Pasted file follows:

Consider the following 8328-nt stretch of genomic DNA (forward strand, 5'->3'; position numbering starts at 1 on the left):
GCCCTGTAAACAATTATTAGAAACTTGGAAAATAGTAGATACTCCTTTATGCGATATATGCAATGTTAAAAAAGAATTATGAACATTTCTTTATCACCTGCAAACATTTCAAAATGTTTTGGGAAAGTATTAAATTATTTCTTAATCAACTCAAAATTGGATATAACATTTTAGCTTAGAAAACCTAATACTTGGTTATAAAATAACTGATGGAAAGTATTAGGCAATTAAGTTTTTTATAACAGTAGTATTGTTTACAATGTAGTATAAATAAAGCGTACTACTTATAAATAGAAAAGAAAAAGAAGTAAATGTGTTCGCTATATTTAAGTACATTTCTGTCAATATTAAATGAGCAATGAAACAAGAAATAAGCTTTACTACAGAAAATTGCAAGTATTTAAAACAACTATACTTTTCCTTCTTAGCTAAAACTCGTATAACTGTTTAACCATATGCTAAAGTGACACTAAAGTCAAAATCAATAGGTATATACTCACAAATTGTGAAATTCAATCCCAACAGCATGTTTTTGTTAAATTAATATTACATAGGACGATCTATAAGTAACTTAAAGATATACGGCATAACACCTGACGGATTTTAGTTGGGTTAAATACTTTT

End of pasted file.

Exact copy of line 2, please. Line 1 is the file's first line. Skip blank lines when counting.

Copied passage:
GCCCTGTAAACAATTATTAGAAACTTGGAAAATAGTAGATACTCCTTTATGCGATATATGCAATGTTAAAAAAGAATTATGAACATTTCTTTATCACCTGCAAACATTTCAAAATGTTTTGGGAAAGTATTAAATTATTTCTTAATCAACTCAAAATTGGATATAACATTTTAGCTTAGAAAACCTAATACTTGGTTATAAAATAACTGATGGAAAGTATTAGGCAATTAAGTTTTTTATAACAGTAGTATTGTTTACAATGTAGTATAAATAAAGCGTACTACTTATAAATAGAAAAGAAAAAGAAGTAAATGTGTTCGCTATATTTAAGTACATTTCTGTCAATATTAAATGAGCAATGAAACAAGAAATAAGCTTTACTACAGAAAATTGCAAGTATTTAAAACAACTATACTTTTCCTTCTTAGCTAAAACTCGTATAACTGTTTAACCATATGCTAAAGTGACACTAAAGTCAAAATCAATAGGTATATACTCACAAATTGTGAAATTCAATCCCAACAGCATGTTTTTGTTAAATTAATATTACATAGGACGATCTATAAGTAACTTAAAGATATACGGCATAACACCTGACGGATTTTAGTTGGGTTAAATACTTTT